By Kayla McDonell, RD (Registered Dietician) | Courtesy of Authority Nutrition
Shared by Nutrition Breakthroughs,
maker of the effective calcium and magnesium based sleep aid Sleep Minerals II *************************************
Coconut oil has been getting a lot of attention lately, and for good reason.
It’s linked to numerous health benefits, including weight loss.
There have also been claims that it can clean and whiten your teeth, while helping to prevent tooth decay.
This article examines the latest research on coconut oil, your dental health and teeth.
What is Coconut Oil?
Coconut oil is an edible oil extracted from coconut meat, and is one of the world’s richest sources of saturated fat.
However, coconut fat is unique because it is made almost entirely of medium-chain triglycerides (MCTs).
MCTs are metabolized differently than the long-chain fatty acids found in most other foods, and have many potential health benefits.
Lauric acid is a medium-chain fatty acid that makes up almost 50% of coconut oil. In fact, this oil is the richest source of lauric acid known to man.
Your body breaks lauric acid down into a compound called monolaurin. Both lauric acid and monolaurin can kill harmful bacteria, fungi and viruses in the body.
According to research, lauric acid is more effective at killing these pathogens than any other saturated fatty acid (1).
What’s more, studies suggest that many of the health benefits associated with coconut oil are directly caused by lauric acid (2).
The most popular ways to use coconut oil for your teeth are using it in a process called “oil pulling,” or making toothpaste with it. Both are explained later in the article.
Bottom Line: Coconut oil is an edible oil extracted from the meat of coconuts. It is high in lauric acid, which has been known to kill harmful bacteria, fungi and viruses in the body.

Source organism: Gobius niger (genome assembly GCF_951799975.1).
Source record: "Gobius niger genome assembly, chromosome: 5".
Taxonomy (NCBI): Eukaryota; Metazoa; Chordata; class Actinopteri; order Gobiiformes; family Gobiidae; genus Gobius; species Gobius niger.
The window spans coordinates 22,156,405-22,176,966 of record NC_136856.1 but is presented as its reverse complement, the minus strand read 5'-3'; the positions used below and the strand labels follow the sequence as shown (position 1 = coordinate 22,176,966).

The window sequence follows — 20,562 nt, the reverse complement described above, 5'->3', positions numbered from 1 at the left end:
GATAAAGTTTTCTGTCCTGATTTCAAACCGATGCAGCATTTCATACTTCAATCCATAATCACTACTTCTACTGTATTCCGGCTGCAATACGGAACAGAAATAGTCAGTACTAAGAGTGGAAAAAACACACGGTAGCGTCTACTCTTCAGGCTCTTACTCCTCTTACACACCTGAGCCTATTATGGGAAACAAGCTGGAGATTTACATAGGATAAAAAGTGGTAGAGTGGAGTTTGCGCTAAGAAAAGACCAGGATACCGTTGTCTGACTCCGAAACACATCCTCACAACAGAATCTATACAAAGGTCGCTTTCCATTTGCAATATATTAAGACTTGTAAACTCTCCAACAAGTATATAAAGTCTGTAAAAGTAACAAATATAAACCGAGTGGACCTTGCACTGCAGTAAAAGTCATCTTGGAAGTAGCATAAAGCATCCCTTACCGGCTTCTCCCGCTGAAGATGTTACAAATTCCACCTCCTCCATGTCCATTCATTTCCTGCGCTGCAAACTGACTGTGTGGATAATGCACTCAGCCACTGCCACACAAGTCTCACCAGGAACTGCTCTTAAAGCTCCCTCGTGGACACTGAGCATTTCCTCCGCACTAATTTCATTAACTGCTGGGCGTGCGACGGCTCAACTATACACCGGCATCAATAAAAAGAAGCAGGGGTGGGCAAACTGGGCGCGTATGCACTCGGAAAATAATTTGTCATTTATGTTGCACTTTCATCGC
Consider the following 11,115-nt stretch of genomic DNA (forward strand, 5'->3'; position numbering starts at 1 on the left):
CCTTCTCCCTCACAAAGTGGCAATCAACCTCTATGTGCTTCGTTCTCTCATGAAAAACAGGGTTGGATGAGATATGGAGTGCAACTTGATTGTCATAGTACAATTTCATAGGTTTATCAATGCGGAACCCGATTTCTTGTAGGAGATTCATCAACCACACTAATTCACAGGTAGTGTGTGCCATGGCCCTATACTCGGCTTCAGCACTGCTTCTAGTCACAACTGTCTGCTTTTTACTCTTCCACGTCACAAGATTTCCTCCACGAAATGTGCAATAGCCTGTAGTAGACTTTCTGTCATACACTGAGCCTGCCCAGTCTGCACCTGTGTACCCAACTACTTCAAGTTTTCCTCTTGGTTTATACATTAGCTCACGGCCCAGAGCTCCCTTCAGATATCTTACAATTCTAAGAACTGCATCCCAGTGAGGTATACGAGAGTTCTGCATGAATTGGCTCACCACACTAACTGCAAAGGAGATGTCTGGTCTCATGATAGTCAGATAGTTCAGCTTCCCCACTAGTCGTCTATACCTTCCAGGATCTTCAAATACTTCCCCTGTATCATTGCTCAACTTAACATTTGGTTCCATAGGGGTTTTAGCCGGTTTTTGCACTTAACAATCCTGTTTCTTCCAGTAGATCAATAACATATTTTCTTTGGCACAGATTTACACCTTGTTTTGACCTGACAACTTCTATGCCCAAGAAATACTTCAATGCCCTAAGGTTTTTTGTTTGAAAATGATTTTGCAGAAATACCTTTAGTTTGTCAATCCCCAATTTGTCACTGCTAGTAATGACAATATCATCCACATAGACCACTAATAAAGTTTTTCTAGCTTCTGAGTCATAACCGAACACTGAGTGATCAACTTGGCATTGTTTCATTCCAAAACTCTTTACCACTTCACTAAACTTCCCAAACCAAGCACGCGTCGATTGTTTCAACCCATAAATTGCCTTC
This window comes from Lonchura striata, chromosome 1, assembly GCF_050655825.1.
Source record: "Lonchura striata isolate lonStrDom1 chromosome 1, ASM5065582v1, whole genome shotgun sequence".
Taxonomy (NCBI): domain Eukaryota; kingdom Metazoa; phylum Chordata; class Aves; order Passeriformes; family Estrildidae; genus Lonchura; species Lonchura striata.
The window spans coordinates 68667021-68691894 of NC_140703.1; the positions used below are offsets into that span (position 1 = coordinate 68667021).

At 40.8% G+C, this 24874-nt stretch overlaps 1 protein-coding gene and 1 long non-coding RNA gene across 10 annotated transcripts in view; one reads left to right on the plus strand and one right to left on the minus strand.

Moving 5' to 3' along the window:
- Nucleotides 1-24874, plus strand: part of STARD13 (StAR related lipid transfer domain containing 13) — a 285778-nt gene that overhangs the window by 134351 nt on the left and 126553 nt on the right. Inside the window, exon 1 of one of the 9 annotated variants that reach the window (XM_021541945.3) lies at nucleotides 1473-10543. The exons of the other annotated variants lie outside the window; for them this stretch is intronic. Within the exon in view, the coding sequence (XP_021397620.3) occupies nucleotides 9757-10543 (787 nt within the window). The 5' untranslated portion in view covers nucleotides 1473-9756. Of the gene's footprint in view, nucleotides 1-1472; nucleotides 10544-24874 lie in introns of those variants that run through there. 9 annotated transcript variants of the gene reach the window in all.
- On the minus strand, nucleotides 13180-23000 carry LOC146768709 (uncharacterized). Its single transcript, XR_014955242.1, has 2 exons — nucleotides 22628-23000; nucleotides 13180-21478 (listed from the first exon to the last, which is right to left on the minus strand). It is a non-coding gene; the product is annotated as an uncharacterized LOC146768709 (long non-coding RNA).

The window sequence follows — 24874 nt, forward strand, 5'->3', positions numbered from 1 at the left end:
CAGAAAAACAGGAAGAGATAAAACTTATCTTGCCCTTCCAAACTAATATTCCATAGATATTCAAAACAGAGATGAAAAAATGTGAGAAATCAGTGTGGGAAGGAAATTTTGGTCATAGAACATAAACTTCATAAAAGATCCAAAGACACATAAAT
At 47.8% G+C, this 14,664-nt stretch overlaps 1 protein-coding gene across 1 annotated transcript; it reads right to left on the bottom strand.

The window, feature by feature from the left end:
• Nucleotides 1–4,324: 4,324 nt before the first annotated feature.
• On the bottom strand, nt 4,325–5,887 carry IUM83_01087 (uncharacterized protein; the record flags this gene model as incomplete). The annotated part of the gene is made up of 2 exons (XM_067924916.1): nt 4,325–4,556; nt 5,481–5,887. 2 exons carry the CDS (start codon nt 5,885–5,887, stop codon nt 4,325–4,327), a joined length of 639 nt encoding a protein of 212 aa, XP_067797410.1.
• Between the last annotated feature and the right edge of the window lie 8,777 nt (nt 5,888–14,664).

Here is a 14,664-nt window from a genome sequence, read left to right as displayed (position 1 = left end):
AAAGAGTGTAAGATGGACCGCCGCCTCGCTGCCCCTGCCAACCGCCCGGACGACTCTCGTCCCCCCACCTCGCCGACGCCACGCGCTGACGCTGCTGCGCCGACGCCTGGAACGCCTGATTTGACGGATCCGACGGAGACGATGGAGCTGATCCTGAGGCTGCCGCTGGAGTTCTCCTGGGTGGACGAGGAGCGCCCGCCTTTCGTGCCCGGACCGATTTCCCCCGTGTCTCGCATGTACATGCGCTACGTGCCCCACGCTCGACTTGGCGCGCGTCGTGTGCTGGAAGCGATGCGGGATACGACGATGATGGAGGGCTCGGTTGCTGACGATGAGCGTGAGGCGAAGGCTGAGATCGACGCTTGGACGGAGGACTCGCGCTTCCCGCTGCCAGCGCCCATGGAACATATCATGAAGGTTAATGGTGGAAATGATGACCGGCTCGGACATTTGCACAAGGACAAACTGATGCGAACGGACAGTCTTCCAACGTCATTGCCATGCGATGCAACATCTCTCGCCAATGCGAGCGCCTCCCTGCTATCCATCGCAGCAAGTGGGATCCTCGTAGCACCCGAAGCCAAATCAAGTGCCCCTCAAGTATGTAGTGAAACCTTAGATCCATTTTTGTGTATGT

Lauric Acid Can Kill Harmful Mouth Bacteria
One study tested 30 different fatty acids and compared their ability to fight bacteria.
Of all the fatty acids, lauric acid was the most effective (3).
Lauric acid attacks harmful bacteria in the mouth that can cause bad breath, tooth decay and gum disease (4).
It is particularly effective at killing an oral bacteria called Streptococcus mutans, which is a leading cause of tooth decay.
Bottom Line: The lauric acid in coconut oil attacks harmful bacteria in the mouth that can cause bad breath, tooth decay and gum disease.
It Can Reduce Plaque and Fight Gum Disease
Gum disease, also known as gingivitis, involves inflammation of the gums.
The main cause of gum disease is the buildup of dental plaque due to harmful bacteria in the mouth.
Current research shows that coconut oil can decrease plaque buildup on your teeth and fight gum disease.
In one study, oil pulling with coconut oil significantly decreased plaque buildup and signs of gingivitis in 60 participants with plaque-induced gum disease (5).
What’s more, a significant decrease in plaque was noticed after just 7 days of oil-pulling, and plaque continued to decrease over the 30-day study period.